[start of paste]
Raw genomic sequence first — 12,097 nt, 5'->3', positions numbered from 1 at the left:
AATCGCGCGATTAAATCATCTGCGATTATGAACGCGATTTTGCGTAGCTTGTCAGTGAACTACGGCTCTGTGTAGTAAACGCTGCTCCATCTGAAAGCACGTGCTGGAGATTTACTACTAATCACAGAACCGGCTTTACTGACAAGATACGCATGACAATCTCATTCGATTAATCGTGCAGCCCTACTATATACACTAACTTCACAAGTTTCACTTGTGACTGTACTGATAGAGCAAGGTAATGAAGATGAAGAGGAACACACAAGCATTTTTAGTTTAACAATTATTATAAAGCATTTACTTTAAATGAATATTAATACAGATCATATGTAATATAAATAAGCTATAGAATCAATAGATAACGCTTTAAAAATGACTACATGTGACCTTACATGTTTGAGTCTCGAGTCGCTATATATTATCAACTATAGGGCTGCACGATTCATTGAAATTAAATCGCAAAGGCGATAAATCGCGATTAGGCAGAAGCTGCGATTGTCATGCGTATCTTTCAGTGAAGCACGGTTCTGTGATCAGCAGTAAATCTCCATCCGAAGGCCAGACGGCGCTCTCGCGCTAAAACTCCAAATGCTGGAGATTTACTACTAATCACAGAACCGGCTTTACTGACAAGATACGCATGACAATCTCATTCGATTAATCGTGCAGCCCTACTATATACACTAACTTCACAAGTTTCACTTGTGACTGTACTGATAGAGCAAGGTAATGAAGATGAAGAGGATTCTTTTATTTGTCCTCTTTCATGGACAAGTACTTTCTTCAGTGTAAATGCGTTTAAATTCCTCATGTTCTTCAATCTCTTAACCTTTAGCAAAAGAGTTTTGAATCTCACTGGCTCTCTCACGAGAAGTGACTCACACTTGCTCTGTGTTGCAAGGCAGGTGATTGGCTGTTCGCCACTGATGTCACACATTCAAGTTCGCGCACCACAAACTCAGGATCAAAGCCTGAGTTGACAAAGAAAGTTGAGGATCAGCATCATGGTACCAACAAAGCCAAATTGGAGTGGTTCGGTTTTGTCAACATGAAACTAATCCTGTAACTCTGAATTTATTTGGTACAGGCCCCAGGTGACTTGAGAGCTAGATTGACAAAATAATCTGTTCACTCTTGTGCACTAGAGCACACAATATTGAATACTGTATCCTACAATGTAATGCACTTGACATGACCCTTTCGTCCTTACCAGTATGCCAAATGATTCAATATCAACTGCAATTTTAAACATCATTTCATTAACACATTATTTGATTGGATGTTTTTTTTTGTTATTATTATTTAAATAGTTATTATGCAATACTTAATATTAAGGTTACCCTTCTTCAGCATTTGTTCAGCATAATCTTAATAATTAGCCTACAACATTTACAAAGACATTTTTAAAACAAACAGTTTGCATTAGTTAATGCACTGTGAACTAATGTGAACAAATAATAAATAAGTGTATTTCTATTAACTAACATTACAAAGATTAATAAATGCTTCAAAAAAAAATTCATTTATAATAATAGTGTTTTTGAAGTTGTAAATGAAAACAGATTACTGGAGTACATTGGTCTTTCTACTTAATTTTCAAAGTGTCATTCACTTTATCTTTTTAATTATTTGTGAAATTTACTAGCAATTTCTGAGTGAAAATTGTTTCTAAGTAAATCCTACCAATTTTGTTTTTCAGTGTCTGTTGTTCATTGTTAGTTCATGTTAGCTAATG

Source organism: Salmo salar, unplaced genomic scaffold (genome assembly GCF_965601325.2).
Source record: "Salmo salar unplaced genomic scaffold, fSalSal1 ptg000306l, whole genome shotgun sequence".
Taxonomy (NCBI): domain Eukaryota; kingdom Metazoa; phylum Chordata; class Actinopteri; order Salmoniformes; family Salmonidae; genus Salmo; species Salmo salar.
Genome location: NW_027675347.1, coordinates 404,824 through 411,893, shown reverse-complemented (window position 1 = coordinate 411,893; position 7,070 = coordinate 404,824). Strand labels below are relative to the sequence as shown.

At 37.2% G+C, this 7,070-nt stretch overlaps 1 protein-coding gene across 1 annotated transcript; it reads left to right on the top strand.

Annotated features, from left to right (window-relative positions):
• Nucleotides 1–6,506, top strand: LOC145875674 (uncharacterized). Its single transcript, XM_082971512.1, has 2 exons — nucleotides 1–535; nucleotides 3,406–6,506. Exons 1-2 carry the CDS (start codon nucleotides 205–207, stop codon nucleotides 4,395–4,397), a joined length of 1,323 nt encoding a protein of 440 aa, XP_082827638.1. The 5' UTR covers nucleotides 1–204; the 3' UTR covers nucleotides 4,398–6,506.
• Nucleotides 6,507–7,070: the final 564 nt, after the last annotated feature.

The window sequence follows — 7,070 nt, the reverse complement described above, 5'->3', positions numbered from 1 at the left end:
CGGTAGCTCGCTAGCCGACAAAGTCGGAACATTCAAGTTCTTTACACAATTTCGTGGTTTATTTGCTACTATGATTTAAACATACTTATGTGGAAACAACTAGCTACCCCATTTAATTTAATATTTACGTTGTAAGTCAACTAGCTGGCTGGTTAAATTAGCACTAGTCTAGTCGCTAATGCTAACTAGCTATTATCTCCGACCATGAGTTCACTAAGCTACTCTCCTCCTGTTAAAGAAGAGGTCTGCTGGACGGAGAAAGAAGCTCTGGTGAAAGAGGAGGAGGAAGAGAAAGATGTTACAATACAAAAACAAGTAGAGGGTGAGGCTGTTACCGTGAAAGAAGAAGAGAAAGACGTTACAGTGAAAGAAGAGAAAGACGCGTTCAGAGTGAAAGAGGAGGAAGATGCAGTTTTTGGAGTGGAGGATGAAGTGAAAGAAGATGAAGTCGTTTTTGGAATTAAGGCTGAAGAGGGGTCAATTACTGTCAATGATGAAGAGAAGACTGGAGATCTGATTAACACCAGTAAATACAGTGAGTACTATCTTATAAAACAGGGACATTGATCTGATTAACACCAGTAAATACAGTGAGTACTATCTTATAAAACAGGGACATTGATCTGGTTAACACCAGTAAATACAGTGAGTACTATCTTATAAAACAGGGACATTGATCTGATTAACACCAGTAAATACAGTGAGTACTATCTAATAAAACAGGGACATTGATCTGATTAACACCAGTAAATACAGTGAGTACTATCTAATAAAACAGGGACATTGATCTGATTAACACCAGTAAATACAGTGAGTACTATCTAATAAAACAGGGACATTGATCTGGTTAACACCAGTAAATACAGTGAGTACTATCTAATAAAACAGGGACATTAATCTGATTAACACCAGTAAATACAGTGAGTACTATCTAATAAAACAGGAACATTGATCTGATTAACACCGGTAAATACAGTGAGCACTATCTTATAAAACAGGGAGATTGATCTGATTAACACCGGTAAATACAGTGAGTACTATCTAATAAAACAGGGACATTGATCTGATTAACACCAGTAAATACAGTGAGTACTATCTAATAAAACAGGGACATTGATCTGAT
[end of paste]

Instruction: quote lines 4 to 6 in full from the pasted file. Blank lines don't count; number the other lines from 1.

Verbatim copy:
Source record: "Salmo salar unplaced genomic scaffold, fSalSal1 ptg000306l, whole genome shotgun sequence".
Taxonomy (NCBI): domain Eukaryota; kingdom Metazoa; phylum Chordata; class Actinopteri; order Salmoniformes; family Salmonidae; genus Salmo; species Salmo salar.
Genome location: NW_027675347.1, coordinates 404,824 through 411,893, shown reverse-complemented (window position 1 = coordinate 411,893; position 7,070 = coordinate 404,824). Strand labels below are relative to the sequence as shown.